Lasers Lasers Birmingham
What constitutes a country music album in 2019? How about twenty, or forty years ago? Would the answer be the same? In 1979, the CMA pegged Kenny Roger’s album The Gambler as album of the year, while the award for single of the year went to the Charlie Daniels Band’s The Devil Went Down to Georgia. Go back another ten years to when we last set foot on the moon and Nixon was just in the White House, and those same CMA awards went to Johnny Cash’s At San Quentin album and his single A Boy Named Sue. The CMA award for female vocalist of the year in ’69 and ’79 were Tammy Wynette and Crystal Gayle respectively. No one is going to argue with you about the country credentials of Tammy Wynette or Johnny Cash, but what about the countrypolitan pop stylings of Crystal Gayle or Kenny Rogers? Times, tastes and styles change, in country music as much as anywhere else, thankfully.
LA-based Alex Owen is not exactly a country singer, in the way that Gram Parsons was not really a country singer, at least not like George Jones or Ernest Tubb were country singers. That doesn’t mean that his new Lasers Lasers Birmingham album, Warning, is not a country album, in the way that Grievous Angel was, without doubt. There’s steel, fiddle and tele-twang aplenty backing up Owen’s 21st century country rock styling, stoned waltzes and honky tonk laments, ticking the boxes on instrumentation and time signatures. Lyrically, these songs lean towards the cosmic end of the country rock spectrum, with a subtle world-weariness bordering on acceptance of the half empty glass that is life today. As Owen puts it, nobody’s asking for perfection, but it can’t hurt to approach it, surely. Lasers Lasers Birmingham doesn’t try to reinvent any wheels here, or to set them on fire. In fact, there is enough heart worn on the LLB sleeve to recognise the touchstones and guess at the record collection this sound has coalesced from, the albums and artists that Owen tends towards; particularly Parsons, potentially Gene Clark, probably Eagles, this is Californian country rock, after all.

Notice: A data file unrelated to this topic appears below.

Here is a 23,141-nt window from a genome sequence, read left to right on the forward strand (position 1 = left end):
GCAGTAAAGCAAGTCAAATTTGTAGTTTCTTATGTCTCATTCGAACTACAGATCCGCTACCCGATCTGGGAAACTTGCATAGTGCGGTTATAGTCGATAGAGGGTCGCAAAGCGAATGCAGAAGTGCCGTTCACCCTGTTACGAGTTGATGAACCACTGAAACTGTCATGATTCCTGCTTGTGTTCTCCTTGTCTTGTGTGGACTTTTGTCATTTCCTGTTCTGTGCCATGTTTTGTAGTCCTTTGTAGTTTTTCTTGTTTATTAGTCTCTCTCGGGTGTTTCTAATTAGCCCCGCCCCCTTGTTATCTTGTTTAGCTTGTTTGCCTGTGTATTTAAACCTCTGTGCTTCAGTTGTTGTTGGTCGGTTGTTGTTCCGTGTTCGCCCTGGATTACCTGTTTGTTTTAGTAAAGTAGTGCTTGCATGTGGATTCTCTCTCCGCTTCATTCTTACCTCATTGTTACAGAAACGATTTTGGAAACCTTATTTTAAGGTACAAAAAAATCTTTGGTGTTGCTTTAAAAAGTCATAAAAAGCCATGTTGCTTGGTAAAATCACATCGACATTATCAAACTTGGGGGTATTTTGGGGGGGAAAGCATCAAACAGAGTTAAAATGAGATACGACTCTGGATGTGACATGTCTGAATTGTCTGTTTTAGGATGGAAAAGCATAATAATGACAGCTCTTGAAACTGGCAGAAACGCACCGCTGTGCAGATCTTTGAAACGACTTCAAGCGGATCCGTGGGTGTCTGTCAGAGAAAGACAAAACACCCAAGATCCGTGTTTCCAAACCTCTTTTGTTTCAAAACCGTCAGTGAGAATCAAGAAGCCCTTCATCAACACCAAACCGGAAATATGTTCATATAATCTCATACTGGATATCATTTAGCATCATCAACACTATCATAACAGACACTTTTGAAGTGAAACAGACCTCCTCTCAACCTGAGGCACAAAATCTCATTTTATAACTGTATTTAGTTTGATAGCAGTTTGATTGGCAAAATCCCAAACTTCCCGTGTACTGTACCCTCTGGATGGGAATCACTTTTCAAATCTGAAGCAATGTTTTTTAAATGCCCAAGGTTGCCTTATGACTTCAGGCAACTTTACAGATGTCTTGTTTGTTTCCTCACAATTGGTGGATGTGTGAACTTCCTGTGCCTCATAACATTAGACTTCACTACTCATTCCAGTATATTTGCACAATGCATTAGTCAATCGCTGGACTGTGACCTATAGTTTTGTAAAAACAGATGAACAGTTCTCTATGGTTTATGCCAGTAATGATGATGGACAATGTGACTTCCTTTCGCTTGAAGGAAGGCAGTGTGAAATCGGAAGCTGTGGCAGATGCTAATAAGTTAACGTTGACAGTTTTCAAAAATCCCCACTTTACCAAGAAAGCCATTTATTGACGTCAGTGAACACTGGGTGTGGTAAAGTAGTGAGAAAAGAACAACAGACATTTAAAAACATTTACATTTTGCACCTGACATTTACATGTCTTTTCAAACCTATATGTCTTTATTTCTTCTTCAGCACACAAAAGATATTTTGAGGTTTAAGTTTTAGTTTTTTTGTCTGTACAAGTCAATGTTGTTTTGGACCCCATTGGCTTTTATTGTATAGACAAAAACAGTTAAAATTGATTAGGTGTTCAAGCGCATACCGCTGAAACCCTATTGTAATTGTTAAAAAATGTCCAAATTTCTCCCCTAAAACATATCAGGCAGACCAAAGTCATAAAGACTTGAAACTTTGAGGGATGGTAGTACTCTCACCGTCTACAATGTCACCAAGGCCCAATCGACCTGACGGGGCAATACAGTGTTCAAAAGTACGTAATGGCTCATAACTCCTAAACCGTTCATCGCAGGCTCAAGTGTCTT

Warning is the first full-length album from LLB, and the country rock setting for the songs suits Owen’s material well, as does the loving production of Jason Soda (who has worked with a couple of other WP favourites, Gospel BeacH (a great live band to see, fronted by Brent Redemaker of Beechwood Sparks) and Miranda Lee Richards, on her lovely album Existential Beast). There was a four track EP, Royal Blue, released in 2016, which shows the direction Lasers Lasers Birmingham was moving in to get to this current album. It is interesting to compare the title track, Warning, with the version from 2014, where the sound is not country rock at all, rather a slightly baroque pop, more a cross between the Beach Boys and Pink Floyd than the Flying Burrito Brothers. You can check out this early version on Bandcamp.
Warning is no pastiche of the past, mind you. This album is a very modern take on the classic formula, a record that deserves repeat listening, packed full of melody as it is, hooks to hold you, until it makes you reach for that battered copy of GP. Alex Owen has created a sound of his own using the same ingredients his favourite artists have used for decades, but his is a modern sound, one that should chime with a broad audience, if there’s any justice. Warning is a country record that should appeal to fans of Bon Iver as well as fans of Bobby Bare, and that’s no mean feat.